Veronica Ghent (Alice Krige) is an aging movie star, traveling by train to a remote area in Scotland for what she believes will be a "solitary" retreat. She has just undergone a double mastectomy, and the tabloids are having a field day about what might have "gone wrong" with her undisclosed surgery. Still wrapped in bandages, Veronica has a nurse traveling with her, a young woman with bleached-white hair named Desi (Kota Eberhardt), who at first displays irritation at the imperious manner of her employer, but soon grows to appreciate and even share Veronica's physical and psychic pain. Upon arrival, Veronica is horrified to learn that it is not a solitary retreat at all. A bunch of people have gathered there, doing woo-woo group activities led by a pompous flamboyantly-dressed "artist" named Tirador (Rupert Everett), who declares himself a "feminist." (Look out.) Everyone recognizes Veronica. This is the worst possible place for her to recover.
Reeb said in a statement issued by New Mexico's First Judicial District Attorney Tuesday that she will \"not allow questions about my serving as a legislator and prosecutor to cloud the real issue at hand.\"
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In evaluating any given claim of misconduct, we will be ill served in the long run if we abandon the presumption of innocence and fairness, tempting though it may be. We must always remember that it is when passions are most inflamed that fairness is most in jeopardy.
Since the hearing, I have listened to many survivors of sexual assault. Many were total strangers who told me their heart-wrenching stories for the first time in their lives. Some were friends I have known for decades, yet with the exception of one woman who had confided in me years ago, I had no idea that they had been the victims of sexual attacks. I am grateful for their courage and their willingness to come forward, and I hope that in heightening public awareness, they have also lightened the burden that they have been quietly bearing for so many years. To them, I pledge to do all that I can to ensure that their daughters and granddaughters never share their experiences.
We live in a time of such great disunity, as the bitter fight over this nomination both in the Senate and among the public clearly demonstrates. It is not merely a case of different groups having different opinions. It is a case of people bearing extreme ill will toward those who disagree with them. In our intense focus on our differences, we have forgotten the common values that bind us together as Americans. When some of our best minds are seeking to develop ever more sophisticated algorithms designed to link us to websites that only reinforce and cater to our views, we can only expect our differences to intensify.
In joining the court, Jackson will not change its 6-3 conservative supermajority and she will likely be in the minority for many opinions. But for the first time, the liberal side of the court will be a multiracial group of women: Jackson, Sotomayor and Justice Elena Kagan.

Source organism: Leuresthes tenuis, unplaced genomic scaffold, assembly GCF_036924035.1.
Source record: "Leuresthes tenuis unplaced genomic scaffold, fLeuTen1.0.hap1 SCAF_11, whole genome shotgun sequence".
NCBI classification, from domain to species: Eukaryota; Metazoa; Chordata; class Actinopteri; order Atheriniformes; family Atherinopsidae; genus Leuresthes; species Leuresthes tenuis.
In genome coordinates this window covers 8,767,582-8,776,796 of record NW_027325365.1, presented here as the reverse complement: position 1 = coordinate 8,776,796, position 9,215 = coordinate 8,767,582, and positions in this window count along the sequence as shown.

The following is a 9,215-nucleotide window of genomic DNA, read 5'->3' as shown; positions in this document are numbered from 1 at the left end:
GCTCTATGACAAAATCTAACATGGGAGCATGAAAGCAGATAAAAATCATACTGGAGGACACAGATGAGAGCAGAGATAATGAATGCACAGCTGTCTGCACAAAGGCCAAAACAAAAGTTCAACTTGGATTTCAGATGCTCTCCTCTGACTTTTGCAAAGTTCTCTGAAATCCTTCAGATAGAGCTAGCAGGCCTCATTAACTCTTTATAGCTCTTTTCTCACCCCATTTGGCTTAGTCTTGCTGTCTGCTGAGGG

Throughout her career, Ketanji Brown Jackson has been one of just a few Black women.\n\n\n\nWhen Jackson became a clerk for Supreme Court Justice Stephen Breyer in 1999, less than 2 percent of the high court\u2019s clerks at the time were Black.\n\n\n\nWhen she was appointed to be a U.S. district judge in 2013, Black women made up about 1 percent of all judges to ever sit on the federal bench.\n\n\n\nNow, Jackson will be the first Black woman to hold a Supreme Court seat. The Senate on Thursday voted 53-47 to confirm Jackson\u2019s historic nomination to the nation\u2019s highest court. Though Jackson will not change the court\u2019s conservative majority, she will change the court. Her presence is set to create the first all-women liberal wing of the court, whose dissenting opinions are expected to outline their vision for a more just country and possibly influence future Supreme Court rulings. Jackson\u2019s position on the Supreme Court will also change the legal profession, giving Black women new representation at the highest levels.\n\n\n\nJackson\u2019s confirmation comes 41 days after President Joe Biden announced her nomination. Vice President Kamala Harris, a historic first in her own right, presided over the final vote, though Democrats did not need her to break a tie. In the end, Senate Democrats were unified in their support for Jackson; Republican Sens. Susan Collins of Maine, Lisa Murkowski of Alaska and Mitt Romney of Utah joined them. She will replace Breyer, her former boss, when he steps down from the court at the end of its current term in June or July.\n\n\n\nIn addition to Jackson\u2019s title as the country\u2019s first Black woman Supreme Court justice, she will also be the first justice in three decades with criminal defense experience. She was a federal public defender from 2005 to 2007, representing people who lacked the resources to hire an attorney. With eight years of experience in the U.S. district court, Jackson will also have more experience as a federal trial court judge than any other sitting justice. Both aspects of her background will be valuable to the Supreme Court, legal experts told The 19th.\n\n\n\nNine of the 62 cases, or 14 percent, heard by the Supreme Court in 2020 were criminal. Twenty percent of the court\u2019s cases were criminal in 2019.\n\n\n\n\n\n\u201cThe Supreme Court is absolutely a really important player in the criminal justice space,\u201d said Alexis Karteron, an associate professor of law at Rutgers Law School. \u201cThey're making decisions around constitutional law that affect the rights of people who are defendants in the criminal legal system all the time, as well as interpreting criminal laws.\u201d\n\n\n\nThree of the current nine justices are former prosecutors, but Jackson\u2019s defense background provides a different perspective in considering whether the rights of defendants are being upheld. During her confirmation hearings for the Supreme Court and D.C. appellate court, Jackson explained to senators that her time in public defense shaped how she approaches her role as a judge. She was surprised by how many defendants did not understand why they were facing specific charges, Jackson told senators last year. \n\n\n\n\u201cI speak to them directly and not just to their lawyers,\u201d Jackson said. \u201cI use their names. I explain every stage of the proceeding because I want them to know what\u2019s going on.\u201d She also explains the harm they have caused to others.\n\n\n\nHer work as a federal trial judge will also allow her to discuss the nuances of Supreme Court cases in a way that is easily digestible for the lower courts, Karteron said. \n\n\n\nJackson\u2019s position on the Supreme Court will likely reverberate for many women and people of color. She has repeatedly cited Constance Baker Motley, the first Black woman to become a federal judge \u2014 with whom she shares a birthday \u2014 as a source of motivation in her own professional journey. As a justice and a historical first, she will be that inspirational figure for many, particularly Black women and girls faced with navigating spaces dominated by White men.\n\n\n\nThe legal field, like many industries, has long failed to adequately include people from historically marginalized communities. In 2020, Black people represented 5 percent of all active lawyers, the same percent as 10 years before, according to the American Bar Association. Black women lawyers said they believe Jackson\u2019s representation will demonstrate the heights that Black women can reach.\n\n\n\n\u201cI think that she is a really great example for a lot of people who will be first, people who will sit in rooms where there aren't many folks who look like them, people for whom being successful in their chosen field will be a regular and consistent uphill battle,\u201d said Kimberly Mutcherson, co-dean and professor at Rutgers Law School in Camden, New Jersey.\n\n\n\nLaw students rally in support of Judge Ketanji Brown Jackson outside the U.S. Capitol on March 21, 2022 in Washington, DC.\n (Samuel Corum\/Getty Images)\n\n\n\nThis symbolic role is one taken up by other historic justices, including Sandra Day O\u2019Connor, the country\u2019s first woman on the high court, and Sonia Sotomayor, the first woman of color of the court.\n\n\n\n\u201cSandra Day O\u2019Connor deployed her symbolic role to inspire girls and women all over America to aspire to equal respect and ambition,\u201d said Linda Hirshman, a lawyer and author of several books, including \u201cSisters in Law: How Sandra Day O'Connor and Ruth Bader Ginsburg Went to the Supreme Court and Changed the World.\u201d \u201cIn a similar way, Jackson may use her position on the Supreme Court to inspire Black people and Black women\u201d through speaking engagements and sharing details of her life story, Hirshman added.\n\n\n\nJackson during her Senate Judiciary hearing talked about her efforts to engage young people, telling Democratic Sen. Alex Padilla of California that she speaks with them regularly.\n\n\n\n\u201cI hope to inspire people to try to follow this path because I love this country, because I love the law, because I think it is important that we all invest in our future,\u201d Jackson said. \u201cYoung people are the future, and so I want them to know that they can do and be anything.\u201d\n\n\n\nJackson will join the court during a precarious time. Polling indicates that public confidence in the Supreme Court reached a new low last year, with 40 percent of Americans approving of how justices have carried out their jobs, according to Gallup. Many are calling for changes to how the court operates, saying the court, and the justice confirmation process, have become too politicized. That position has recently gotten new fuel with arguments that Justice Clarence Thomas should have recused himself from cases on the 2020 election and January 6 attack on the Capitol because his wife, Ginni Thomas, advocated for the election\u2019s result to be overturned. \n\n\n\n\n\nIn joining the court, Jackson will not change its 6-3 conservative supermajority and she will likely be in the minority for many opinions. But for the first time, the liberal side of the court will be a multiracial group of women: Jackson, Sotomayor and Justice Elena Kagan. \n\n\n\nThrough their different professional and personal experiences, they will offer viewpoints and write dissents that may shape how the conservative justices consider a case. \u201cIt's not uncommon to see a majority opinion reference arguments that are raised in dissent,\u201d Karteron said.\n\n\n\nThe court\u2019s highly anticipated decision in Dobbs v. Jackson Women\u2019s Health Organization, a case that will determine the constitutionality of a 15-week abortion ban passed in Mississippi, will come before Jackson joins the court Still, the issue of abortion will likely continue to move through the federal courts after that decision as states\u2019 laws restricting abortion access spark new lawsuits, reproductive rights experts said. \n\n\n\nQuestions asked by Republican senators during Jackson\u2019s confirmation hearings also signal a desire for the court to go beyond abortion and challenge what\u2019s known as \u201cunenumerated rights\u201d \u2014 rights that are not explicitly outlined in the constitution but have been upheld by Supreme Court decisions, Melissa Murray, the Frederick I. and Grace Stokes professor of law at New York University, told The 19th. Such unenumerated rights include the landmark 2015 decision recognizing the constitutional right of same-sex couples to marry, which Republicans repeatedly referenced during Jackson\u2019s hearings.\n\n\n\nIt\u2019s unclear exactly which of these subjects may come before the court in the future, but court watchers will likely keep a close eye on dissents written by the three liberal women justices. \n\n\n\nSotomayor has already shown herself to be a talented dissenter who crafts her arguments in a way that is more easily understandable to the general public, said Anna Law, an associate professor of political science and the Herb Kurz Chair in constitutional rights at CUNY Brooklyn College. These dissents can be used by legal advocates and policy advocates in current fights over legislation, but they also serve as a roadmap for future legislative change. If the court shifts left ideologically in the future, these dissents may become the basis for majority opinions, Law said.\n\n\n\nA dissent by Justice Ruth Bader Ginsburg notably led to federal legislation. In 2007, the Supreme Court ruled 5-4 against Lilly Ledbetter\u2019s lawsuit alleging pay discrimination. Ginsburg argued that \u201cthe court does not comprehend or is indifferent to the insidious way in which women can be victims of pay discriminations.\u201d Ginsburg\u2019s words and friendship prompted Ledbetter to continue her fight for equal pay, and the Lilly Ledbetter Fair Pay Act became the first piece of legislation signed into law by President Barack Obama in 2009.\n\n\n\nHowever Jackson uses her voice as a member of the Supreme Court, it\u2019s clear that she understands the weight of her history-making achievement. \n\n\n\n\u201cI am humbled and honored to have the opportunity to serve in this capacity and to be the first and only Black woman to serve on the United States Supreme Court,\u201d Jackson said during her confirmation hearings. \u201cI stand on the shoulders of generations past who never had anything close to this opportunity. \u2026 This is a moment that all Americans should be proud.\u201d\n","post_title":"Ketanji Brown Jackson will be the first Black woman justice. Here\u2019s how she will change the Supreme Court.","post_excerpt":"","post_status":"publish","comment_status":"closed","ping_status":"closed","post_password":"","post_name":"ketanji-brown-jackson-confirmed-supreme-court-justice","to_ping":"","pinged":"","post_modified":"2022-04-07 13:18:15","post_modified_gmt":"2022-04-07 18:18:15","post_content_filtered":"","post_parent":0,"guid":"https:\/\/19thnews.org\/?p=37115","menu_order":0,"post_type":"post","post_mime_type":"","comment_count":"0","filter":"raw"},"authors":["name":"Candice Norwood","slug":"candice-norwood","taxonomy":"author","description":"Candice Norwood is a breaking news reporter. Before The 19th, she was a digital politics reporter for the PBS NewsHour, a staff writer for Governing magazine covering state and local government, and a freelancer for the Bloomberg News White House team.","parent":0,"count":109,"filter":"raw","link":"https:\/\/19thnews.org\/author\/candice-norwood"]} Up Next Abortion 041b061a72